Written by Ada Kong.

From rivers to groundwater, pollution is still worrying in China. More than 8% of China water is not useful for even industrial purpose, while 61% of ground water is seriously polluted according to the official data in 2014. Starting from the issuance of the Water Pollution Control Action Plan (“the Water Ten”) in 2015, the government has been taking new actions every year; it pushed forward the “River Chief” mechanism, revised the Water Pollution Prevention Law, introduced environment protection tax, sent central inspectorate groups to local. A lot is being done to speed up the pursuit of pollution, but they are hardly a game changer with this little precautionary effort.

Since 2016, the Ministry of Environment Protection began to send teams of inspectors to provinces. This central deployment from Beijing inspected cities in 31 provinces in the past two years. The inspectorate handled in total 135 thousand complaints, punished 29 thousand companies, collected RMB1.43 billion fine, criticized 18199 government and party officials.

This deployment by the central government is undeniably effective, at least during the period of inspection. Local bureaus worked extra hours in those few months to prepare for interrogations and follow up on cases as the inspectorate commanded. Alas, as told by people on the ground, the local practice more or less fell back to usual as soon as the chase is over. Such campaign style enforcement might be daunting to local regulators and polluters for a period of time, yet it might not be a sustainable solution.

Taxation and fine system

The Environmental Protection tax came into force this year, while the water resources tax was introduced to pilot cities since last December. These are the two new members to the taxation system, but they are not a new cost to water users. The taxes were used to be “fee” charged by local governments. Such “fee-to-tax” initiative was meant to make evasion of charge more liable, it could also avoid local governments unreasonable exemption offer to companies. However, the rate of charge more or less remained the same. When the rate of fee was not effective in making people responsible for the environment, making it a tax would not be very useful either. From the opinions of water treatment experts, the average costs of treating parameters like chemical oxygen demand (COD) and Ammonia nitrogen are 5.3 times and 22.4 times of the current discharge fee rate respectively. Thus, introducing the tax would not be very useful to encourage companies to lower their pollutant levels.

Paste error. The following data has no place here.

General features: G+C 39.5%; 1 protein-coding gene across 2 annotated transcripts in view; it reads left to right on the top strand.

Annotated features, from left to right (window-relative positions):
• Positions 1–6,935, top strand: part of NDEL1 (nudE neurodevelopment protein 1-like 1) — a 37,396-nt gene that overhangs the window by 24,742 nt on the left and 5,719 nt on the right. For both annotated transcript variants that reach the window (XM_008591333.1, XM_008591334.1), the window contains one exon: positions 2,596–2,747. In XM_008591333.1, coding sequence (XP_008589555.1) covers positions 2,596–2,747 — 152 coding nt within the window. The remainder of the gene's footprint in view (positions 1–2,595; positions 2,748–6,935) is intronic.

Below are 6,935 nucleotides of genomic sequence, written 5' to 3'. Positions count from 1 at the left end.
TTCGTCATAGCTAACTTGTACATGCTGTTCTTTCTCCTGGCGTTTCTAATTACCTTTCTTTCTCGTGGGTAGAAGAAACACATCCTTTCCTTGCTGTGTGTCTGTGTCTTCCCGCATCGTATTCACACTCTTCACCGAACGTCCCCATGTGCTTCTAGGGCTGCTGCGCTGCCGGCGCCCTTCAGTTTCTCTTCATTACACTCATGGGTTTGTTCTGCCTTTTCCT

The central government has shown unprecedented political determination. They revised the 30-year-old Water Pollution Prevention Law which increased provincial government’s accountability. The central funding assigned to cleaning up water reached RMB14billion, exceeds those budgeted for air and soil. The very recent government restructure consolidated the management of water to only two ministries. The new Ministry of Natural Resources is responsible for water usage management, while the Ministry of Ecology and Environment is responsible for water function mapping and water quality control. However, such determination does not equal to a full-speed pursuit.